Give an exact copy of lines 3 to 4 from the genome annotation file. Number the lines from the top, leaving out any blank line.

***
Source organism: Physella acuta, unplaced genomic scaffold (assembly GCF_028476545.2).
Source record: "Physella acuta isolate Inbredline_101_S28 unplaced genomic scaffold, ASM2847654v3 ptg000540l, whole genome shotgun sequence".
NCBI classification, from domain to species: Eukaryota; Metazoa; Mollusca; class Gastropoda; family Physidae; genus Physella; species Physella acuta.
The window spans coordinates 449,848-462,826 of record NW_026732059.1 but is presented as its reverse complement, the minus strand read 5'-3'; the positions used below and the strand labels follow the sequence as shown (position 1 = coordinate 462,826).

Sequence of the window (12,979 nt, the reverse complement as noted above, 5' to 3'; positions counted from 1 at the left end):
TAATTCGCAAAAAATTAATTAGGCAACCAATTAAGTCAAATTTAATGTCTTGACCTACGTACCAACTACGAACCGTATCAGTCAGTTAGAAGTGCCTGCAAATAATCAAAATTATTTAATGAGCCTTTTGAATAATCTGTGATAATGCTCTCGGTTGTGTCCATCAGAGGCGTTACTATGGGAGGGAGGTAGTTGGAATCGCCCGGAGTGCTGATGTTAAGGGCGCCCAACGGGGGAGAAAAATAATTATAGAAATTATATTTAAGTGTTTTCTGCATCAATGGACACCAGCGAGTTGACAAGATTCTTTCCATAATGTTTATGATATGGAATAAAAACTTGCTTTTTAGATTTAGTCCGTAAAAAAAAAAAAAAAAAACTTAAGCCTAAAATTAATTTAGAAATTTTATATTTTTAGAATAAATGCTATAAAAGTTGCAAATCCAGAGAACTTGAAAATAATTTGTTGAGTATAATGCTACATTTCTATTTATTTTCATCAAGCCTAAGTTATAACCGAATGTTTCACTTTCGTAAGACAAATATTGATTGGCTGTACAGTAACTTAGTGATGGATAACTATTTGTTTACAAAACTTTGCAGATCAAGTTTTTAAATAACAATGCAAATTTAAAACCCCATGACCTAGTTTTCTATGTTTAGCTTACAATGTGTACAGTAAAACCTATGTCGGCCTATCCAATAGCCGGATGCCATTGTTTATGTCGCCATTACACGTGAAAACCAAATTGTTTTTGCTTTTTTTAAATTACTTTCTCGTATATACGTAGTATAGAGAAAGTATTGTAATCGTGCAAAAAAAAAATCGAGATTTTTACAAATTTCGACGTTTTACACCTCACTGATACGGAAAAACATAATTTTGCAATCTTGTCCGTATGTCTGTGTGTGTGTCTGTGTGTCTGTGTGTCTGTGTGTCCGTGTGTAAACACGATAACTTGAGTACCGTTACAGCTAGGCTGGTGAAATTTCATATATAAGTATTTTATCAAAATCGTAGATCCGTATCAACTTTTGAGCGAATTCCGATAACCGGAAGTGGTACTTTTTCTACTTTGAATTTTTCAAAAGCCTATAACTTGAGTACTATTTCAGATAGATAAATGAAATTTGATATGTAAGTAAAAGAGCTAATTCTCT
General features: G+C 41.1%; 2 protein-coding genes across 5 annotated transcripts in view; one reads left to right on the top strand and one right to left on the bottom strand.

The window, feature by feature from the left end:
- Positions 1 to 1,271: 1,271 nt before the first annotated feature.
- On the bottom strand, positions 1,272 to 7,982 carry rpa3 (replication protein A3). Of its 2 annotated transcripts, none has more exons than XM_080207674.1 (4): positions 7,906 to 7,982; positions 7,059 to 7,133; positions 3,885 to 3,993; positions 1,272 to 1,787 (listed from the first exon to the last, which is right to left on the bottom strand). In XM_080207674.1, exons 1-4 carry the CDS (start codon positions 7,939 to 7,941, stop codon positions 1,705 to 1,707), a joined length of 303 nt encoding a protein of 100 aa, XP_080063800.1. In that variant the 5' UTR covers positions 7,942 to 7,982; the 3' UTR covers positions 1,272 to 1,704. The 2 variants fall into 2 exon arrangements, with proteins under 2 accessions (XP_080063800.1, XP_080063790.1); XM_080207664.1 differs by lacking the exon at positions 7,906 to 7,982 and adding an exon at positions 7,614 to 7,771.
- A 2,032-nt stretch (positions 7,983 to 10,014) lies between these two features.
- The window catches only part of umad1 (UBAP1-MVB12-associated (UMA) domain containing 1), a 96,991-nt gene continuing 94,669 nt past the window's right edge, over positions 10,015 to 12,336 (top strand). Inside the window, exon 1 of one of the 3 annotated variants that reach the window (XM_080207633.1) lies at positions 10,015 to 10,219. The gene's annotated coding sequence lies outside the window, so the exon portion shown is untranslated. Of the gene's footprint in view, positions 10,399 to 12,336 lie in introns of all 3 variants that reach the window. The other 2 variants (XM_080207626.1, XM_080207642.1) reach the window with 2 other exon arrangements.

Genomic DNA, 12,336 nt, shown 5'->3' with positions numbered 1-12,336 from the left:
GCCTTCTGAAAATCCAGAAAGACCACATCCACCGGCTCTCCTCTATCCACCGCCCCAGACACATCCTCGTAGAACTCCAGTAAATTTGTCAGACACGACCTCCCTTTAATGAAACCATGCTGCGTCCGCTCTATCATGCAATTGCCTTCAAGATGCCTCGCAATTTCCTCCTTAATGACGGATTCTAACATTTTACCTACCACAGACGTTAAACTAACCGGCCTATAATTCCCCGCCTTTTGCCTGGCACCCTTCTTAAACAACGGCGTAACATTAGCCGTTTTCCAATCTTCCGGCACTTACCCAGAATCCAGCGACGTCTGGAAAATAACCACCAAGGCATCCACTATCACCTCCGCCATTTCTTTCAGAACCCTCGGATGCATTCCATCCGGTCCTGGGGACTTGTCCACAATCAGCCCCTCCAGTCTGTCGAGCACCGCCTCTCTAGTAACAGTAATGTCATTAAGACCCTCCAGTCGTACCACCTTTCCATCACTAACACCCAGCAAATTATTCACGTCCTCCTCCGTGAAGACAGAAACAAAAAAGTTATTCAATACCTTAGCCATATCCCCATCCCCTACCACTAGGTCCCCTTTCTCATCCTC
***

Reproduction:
NCBI classification, from domain to species: Eukaryota; Metazoa; Mollusca; class Gastropoda; family Physidae; genus Physella; species Physella acuta.
The window spans coordinates 449,848-462,826 of record NW_026732059.1 but is presented as its reverse complement, the minus strand read 5'-3'; the positions used below and the strand labels follow the sequence as shown (position 1 = coordinate 462,826).